Bhante Sujato Pali Course 2023: Warder lesson 10

Wow- translating Warder into 2 languages!
As if translating into 1 wasn’t challenge enough!

Maybe you can work on Proust into Pali next!

“ Three versions of Proust’s first sentence—“Longtemps, je me suis couché de bonne heure .”—have been published. The Scott Moncrieff-Kilmartin: “For a long time I used to go to bed early.” James Grieve (an Australian professor): “Time was, when I always went to bed early.” And mine: “Time and again, I have gone to bed early.”


thank you so much :heart:

Warder says that the gen. sg. of the feminine pronoun ayaṃ is assā or imassā. On the YouTube Learn Pāli channel, they say that imassā seems to be a typo and that it should be assā or imissā instead. Does anybody know which one’s correct?

(Bhikkhu Ñāṇatusita has an even different form in his 2005 pronoun declension table (imāya), which I assume is incorrect.)

Yesterday, after several minutes of going down this rabbit hole, I uncharacteristically abandoned it. (So much more gratifying, in general, to keep going after a thing.) Then, cheerfully this morning, I found Deerayupa’s chart (in her Lesson 10 notes) that may answer this:

“N.B. the misprint on Warder p. 56: read imissā for imassā for the feminine singular.”

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Always good to check the Dictionary:

I. Forms. A. (sg.) nom. m. ayaŋ Sn 235; J i.168, 279; f. ayaŋ [Sk. iyaŋ] Kh vii.12; J ii.128, 133; nt. idaŋ Sn 224; J iii.53; & imaŋ Miln 46. acc. m. imaŋ J ii.160; f. imaŋ [Sk. īmāŋ] Sn 545, 1002; J i.280. gen. dat. m. imassa J i.222, 279 & assa Sn 234, 1100; Kh vii.12 (dat.); J ii.158; f. imissā J i.179 & assā [Sk. asyāḥ] J i.290; DhA iii.172. instr. m. nt. iminā J i.279; PvA 80 & (peculiarly or perhaps for amunā) aminā Sn 137; f. imāya [Sk. anayā]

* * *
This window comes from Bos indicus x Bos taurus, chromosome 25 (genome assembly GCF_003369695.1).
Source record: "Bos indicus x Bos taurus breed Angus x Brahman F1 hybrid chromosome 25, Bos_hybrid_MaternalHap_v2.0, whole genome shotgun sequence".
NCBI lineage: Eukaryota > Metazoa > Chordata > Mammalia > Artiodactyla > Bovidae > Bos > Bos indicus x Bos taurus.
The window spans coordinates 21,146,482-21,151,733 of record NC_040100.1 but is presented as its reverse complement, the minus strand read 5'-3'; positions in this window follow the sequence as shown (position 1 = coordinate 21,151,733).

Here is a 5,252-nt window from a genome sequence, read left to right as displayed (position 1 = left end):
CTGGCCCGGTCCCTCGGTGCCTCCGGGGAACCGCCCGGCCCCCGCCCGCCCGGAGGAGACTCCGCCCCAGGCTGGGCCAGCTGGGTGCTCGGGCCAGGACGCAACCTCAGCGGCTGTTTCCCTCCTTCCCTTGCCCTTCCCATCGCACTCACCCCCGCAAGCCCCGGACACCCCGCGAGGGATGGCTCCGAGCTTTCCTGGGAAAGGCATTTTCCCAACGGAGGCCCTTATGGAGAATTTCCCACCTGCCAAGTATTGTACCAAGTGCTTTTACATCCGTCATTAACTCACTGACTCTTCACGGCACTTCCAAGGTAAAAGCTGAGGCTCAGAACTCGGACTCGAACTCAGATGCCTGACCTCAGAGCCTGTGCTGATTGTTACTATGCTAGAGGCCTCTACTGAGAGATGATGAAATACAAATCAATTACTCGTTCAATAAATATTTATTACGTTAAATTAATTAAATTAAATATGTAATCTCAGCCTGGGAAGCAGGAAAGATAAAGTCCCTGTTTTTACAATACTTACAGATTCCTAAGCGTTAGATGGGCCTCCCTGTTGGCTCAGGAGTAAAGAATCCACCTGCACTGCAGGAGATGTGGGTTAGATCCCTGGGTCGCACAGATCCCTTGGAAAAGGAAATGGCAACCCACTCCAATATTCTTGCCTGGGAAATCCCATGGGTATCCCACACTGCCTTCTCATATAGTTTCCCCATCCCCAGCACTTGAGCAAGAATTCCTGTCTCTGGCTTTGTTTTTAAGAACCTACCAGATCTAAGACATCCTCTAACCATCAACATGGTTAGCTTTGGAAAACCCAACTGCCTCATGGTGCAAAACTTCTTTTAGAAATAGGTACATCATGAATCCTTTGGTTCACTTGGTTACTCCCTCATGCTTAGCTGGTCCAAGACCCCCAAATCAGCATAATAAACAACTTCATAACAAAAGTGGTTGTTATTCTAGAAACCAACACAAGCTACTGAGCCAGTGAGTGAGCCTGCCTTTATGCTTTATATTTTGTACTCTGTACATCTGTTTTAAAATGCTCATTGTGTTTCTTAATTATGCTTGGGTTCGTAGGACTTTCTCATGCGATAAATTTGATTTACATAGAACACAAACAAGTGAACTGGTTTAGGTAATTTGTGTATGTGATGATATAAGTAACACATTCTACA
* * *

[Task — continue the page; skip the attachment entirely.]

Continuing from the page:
One of the most cherished mundane Western phrases of all time. I’ve always preferred the first one you cited. It is still the case for me (going to bed early), which is why this pāli course works well for me.

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Warder and Ajahn Brahmāli reference D II 16 for tassa ratanāni bhavanti. The PTS version says tass’ imāni satta ratanāni bhanvanti . This aligns to Bhante’s English translation in Sutta Central. Would seem like leaving out the number seven is a major difference?

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Do you mean ‘imānī satta’ is omitted in the Warder textbook?

This might simply be if numbers haven’t been introduced yet in the book.

But yes, the DN 14 has that.

Interestingly, looking at Rhys-Davids’ translation it’s rendered::

“His do those seven treasures become, to wit…

This alternative for ‘bhavati’ helps give the sense that this will be in the future, although the verb is present tense.

Thanks for letting us know, let’s re-evaluate the time following today’s lesson.

These negatives are doing my head in! It’s indeclinable.

The problem is the English: will not be for a long time means “will not happen until after a long time”, but what you want to say is, “will happen shortly”.